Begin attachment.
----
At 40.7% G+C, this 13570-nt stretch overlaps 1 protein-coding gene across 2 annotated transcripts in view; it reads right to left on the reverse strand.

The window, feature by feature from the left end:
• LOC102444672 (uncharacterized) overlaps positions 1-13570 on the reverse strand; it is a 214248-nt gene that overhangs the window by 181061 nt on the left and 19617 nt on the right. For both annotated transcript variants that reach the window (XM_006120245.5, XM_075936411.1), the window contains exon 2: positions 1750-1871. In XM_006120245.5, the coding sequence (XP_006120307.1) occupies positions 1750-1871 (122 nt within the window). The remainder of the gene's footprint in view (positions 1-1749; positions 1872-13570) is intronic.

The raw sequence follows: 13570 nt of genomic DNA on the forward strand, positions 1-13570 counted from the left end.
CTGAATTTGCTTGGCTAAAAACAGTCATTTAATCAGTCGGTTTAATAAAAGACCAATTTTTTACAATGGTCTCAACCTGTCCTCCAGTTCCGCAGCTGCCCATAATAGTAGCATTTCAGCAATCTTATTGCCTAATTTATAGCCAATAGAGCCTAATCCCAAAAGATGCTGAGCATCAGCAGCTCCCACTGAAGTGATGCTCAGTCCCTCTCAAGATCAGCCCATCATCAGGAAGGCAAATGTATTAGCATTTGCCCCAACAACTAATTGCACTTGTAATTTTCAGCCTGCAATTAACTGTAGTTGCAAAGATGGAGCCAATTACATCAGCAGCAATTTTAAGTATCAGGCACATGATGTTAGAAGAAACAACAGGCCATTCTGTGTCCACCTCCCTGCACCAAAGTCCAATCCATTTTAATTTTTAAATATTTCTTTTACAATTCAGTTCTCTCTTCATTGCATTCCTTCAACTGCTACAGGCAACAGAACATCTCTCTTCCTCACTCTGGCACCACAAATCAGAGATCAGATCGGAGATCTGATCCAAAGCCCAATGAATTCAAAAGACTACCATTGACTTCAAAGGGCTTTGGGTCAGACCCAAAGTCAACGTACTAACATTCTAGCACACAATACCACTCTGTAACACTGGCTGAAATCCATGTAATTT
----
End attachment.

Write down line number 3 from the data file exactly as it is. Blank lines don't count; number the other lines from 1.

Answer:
• LOC102444672 (uncharacterized) overlaps positions 1-13570 on the reverse strand; it is a 214248-nt gene that overhangs the window by 181061 nt on the left and 19617 nt on the right. For both annotated transcript variants that reach the window (XM_006120245.5, XM_075936411.1), the window contains exon 2: positions 1750-1871. In XM_006120245.5, the coding sequence (XP_006120307.1) occupies positions 1750-1871 (122 nt within the window). The remainder of the gene's footprint in view (positions 1-1749; positions 1872-13570) is intronic.